I have been the owner of a yucca plant since my 21st birthday! A pouring wet day just before my Finals at university and I remember everyone scuttling in and out of my room to wish me a happy birthday and then scuttling back off into the rain to revise. One friend knocked on the door and, when I opened it, I could barely see her as she was holding a not inconsiderable plant – a yucca!
As you can imagine, the label was lost many years ago so I have no idea what sort of yucca other than it’s the one you still seem to be able to buy as a house plant should you feel so inclined. However, I would urge caution before popping one into your trolley on the next visit to the garden centre or DIY store.
For the first eight or nine years of my yucca’s life it happily sat in its pot in my bedroom. I think I potted it on once or twice to give it some new compost. However, when we moved into our first house, we placed it in the dining room adjacent to the patio doors. It absolutely loved it there! Spurred on by all the light, it grew and it grew … and it grew! The most common question we were asked was, “What are you going to do when it hits the ceiling?” We were spared this decision for a little longer as, in the course of moving and being squashed into the front well of a Peugeot 205, it had developed a kink in its trunk which delayed the ceiling problem for a little while.
Eventually we had to take the plunge and, having consulted a number of books (bearing in mind this was the days before the internet was ubiquitous!), we chopped it in half! I can assure you that it took a huge amount of courage to do the deed and, if I remember rightly, the chosen tool was the bread knife as the trunk was too wide for anything as normal as secateurs. Following the instructions, we doused the newly cut base in hormone rooting powder, plunged it into compost and waited. We need not have feared, soon the top looked remarkably happy and was clearly getting taller. Meanwhile, to our amazement, the bottom began to shoot in two places and soon we had a double headed yucca!
Of course, this only solved the problem for a year or two and soon the original plant and its offspring were also getting rather tall and so we repeated the process all over again. By the time we moved into our current house in 2000, we had no less than five yucca plants! My sister-in-law once commented that, if we didn’t have the plants, we would have had room for a three-piece band in the corner of the dining room!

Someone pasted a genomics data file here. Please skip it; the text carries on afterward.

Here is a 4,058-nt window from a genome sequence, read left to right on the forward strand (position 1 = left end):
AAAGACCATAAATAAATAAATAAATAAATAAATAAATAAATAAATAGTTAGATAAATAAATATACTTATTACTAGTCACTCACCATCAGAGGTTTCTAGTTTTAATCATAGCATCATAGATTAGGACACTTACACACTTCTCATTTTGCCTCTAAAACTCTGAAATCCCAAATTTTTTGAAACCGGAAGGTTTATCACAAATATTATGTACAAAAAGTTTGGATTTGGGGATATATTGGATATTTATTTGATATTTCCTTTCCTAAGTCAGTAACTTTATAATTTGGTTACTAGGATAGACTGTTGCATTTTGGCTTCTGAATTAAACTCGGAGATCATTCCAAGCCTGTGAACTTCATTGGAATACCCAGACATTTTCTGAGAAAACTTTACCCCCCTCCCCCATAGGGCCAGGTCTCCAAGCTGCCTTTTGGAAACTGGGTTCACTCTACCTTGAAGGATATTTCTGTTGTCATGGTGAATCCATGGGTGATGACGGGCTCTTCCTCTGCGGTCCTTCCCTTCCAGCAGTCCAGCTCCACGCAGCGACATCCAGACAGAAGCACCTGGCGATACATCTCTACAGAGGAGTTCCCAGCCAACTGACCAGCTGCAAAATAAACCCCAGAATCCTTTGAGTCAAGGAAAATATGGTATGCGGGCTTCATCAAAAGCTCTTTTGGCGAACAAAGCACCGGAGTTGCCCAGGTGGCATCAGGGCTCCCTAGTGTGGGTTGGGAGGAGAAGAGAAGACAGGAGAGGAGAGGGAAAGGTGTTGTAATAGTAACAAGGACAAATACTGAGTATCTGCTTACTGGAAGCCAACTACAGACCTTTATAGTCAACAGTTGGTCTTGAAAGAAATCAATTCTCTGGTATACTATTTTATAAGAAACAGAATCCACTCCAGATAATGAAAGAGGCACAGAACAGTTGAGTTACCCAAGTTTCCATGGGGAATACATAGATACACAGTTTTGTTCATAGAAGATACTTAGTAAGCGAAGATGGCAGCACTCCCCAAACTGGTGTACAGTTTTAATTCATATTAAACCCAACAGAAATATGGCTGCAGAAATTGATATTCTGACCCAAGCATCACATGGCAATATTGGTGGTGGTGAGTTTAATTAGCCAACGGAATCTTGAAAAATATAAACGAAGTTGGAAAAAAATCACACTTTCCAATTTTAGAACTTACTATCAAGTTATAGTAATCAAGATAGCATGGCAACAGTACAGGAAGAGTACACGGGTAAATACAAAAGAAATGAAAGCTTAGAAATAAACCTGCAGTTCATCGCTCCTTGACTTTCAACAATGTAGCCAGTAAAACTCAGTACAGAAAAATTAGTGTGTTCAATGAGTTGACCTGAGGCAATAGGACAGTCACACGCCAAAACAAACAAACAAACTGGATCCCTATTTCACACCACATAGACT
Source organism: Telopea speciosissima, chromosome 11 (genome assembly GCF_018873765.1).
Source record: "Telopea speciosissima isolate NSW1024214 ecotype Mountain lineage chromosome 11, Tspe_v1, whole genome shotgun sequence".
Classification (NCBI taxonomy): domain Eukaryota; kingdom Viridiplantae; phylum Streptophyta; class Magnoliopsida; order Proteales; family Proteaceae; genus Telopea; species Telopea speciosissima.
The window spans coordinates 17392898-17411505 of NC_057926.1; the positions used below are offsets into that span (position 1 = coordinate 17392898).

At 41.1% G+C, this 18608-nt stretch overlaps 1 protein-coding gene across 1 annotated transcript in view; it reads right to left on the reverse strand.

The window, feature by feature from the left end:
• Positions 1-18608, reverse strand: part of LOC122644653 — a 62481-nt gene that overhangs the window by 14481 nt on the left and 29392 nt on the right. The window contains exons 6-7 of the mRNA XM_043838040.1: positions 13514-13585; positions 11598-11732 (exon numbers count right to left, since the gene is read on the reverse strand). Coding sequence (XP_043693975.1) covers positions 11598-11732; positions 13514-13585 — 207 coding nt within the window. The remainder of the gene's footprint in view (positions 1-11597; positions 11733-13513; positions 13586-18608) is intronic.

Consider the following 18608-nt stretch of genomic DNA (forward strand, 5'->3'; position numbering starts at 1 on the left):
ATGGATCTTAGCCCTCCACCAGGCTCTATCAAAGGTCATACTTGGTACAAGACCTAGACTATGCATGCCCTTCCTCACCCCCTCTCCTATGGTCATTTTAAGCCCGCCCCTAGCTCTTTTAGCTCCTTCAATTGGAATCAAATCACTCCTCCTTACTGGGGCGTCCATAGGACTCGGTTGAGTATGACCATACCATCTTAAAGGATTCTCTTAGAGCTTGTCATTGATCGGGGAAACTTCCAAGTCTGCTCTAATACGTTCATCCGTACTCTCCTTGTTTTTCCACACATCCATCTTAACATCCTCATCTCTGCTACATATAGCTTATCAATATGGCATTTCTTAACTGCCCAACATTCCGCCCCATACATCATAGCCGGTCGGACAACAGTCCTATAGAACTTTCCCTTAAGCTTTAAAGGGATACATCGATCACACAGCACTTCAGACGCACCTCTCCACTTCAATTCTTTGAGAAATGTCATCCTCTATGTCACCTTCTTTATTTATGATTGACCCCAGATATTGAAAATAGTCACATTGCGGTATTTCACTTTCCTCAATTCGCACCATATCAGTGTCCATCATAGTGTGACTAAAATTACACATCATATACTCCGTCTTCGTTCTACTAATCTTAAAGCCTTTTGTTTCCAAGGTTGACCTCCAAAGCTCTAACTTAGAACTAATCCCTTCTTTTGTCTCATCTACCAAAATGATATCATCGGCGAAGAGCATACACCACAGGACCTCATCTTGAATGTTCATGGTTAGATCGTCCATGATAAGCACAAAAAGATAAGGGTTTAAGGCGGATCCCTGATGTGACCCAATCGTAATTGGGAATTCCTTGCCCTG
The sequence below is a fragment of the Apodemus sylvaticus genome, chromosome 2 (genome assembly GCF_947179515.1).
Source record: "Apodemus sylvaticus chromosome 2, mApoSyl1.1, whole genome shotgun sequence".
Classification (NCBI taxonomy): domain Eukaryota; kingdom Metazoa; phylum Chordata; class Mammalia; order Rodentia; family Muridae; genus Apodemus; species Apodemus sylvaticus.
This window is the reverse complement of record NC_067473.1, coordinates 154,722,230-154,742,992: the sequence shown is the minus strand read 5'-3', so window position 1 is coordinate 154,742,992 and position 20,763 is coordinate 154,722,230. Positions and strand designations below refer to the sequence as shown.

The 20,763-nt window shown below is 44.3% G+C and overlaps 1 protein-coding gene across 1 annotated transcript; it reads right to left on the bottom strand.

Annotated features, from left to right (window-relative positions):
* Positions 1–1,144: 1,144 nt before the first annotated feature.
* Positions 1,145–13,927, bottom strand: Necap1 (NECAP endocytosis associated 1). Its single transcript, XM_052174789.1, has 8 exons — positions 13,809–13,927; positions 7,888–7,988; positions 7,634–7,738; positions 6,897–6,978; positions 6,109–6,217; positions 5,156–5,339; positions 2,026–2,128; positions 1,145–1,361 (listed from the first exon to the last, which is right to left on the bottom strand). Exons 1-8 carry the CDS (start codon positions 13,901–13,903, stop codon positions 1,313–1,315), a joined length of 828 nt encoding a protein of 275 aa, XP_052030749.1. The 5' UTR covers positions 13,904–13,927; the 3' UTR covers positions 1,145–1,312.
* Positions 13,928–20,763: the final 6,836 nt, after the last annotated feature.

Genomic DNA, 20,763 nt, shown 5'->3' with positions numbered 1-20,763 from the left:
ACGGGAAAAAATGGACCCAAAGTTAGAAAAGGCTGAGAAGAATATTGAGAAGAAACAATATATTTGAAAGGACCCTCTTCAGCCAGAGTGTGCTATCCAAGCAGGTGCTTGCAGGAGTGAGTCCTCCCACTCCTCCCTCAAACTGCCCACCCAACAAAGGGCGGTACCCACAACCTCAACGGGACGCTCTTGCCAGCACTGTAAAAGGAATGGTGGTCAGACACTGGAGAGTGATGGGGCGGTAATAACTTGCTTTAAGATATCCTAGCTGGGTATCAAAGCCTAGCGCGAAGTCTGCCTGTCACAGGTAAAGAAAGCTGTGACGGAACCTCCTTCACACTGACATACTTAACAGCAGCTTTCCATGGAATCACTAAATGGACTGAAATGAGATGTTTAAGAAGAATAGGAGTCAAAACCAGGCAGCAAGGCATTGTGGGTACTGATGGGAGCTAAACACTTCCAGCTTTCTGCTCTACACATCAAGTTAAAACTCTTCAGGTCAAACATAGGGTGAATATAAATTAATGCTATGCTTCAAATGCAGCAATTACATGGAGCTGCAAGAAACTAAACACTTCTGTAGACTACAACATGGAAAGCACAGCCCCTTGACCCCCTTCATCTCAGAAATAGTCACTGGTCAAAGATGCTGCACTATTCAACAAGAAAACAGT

Eventually sense prevailed and we reduced our yucca numbers down to two. I can’t remember what happened to them all but at least one ended up a work and graced the university’s main reception for some years.
Our remaining yuccas continued to grow and, guess what? We built an extension with a high ceiling! It was a really good way of avoiding the problem again! In fact that summer, during the building works, we were amazed that the plants survived so well outside. As the build timescale extended, we were eventually chivvying the builders to get a move on so that we could get the plants into the warm before winter began.
In 2015, it would be fair to say we hit a crisis – two yucca plants almost at ceiling height … again! So, it was out with the bread knife and rooting powder once more. We decided not to do both plants at once. Despite having done this process many times, we still lack confidence that we are going to be successful and only on that first occasion has the base of the old plant continued to flourish. I also didn’t fancy being left without any tall, structural plants in the lounge as they do look good in the high-ceilinged room.
With our 2015 cutting now reaching a sensible height, this spring we had to do the inevitable and tackle the remaining tall plant. We left it later than usual. Not until the 29th May did we summon up the courage to man-handle it out of the backdoor and onto the patio for surgery!
it is only now, four months on and with two or three brand new leaves emerging from the middle, do I feel we can say that we have another successful cutting and that the tradition of us owning a yucca plant looks set to continue for many years to come. I have now lost count but I think this cutting is now the fourth generation, making it the great-grandchild of the original!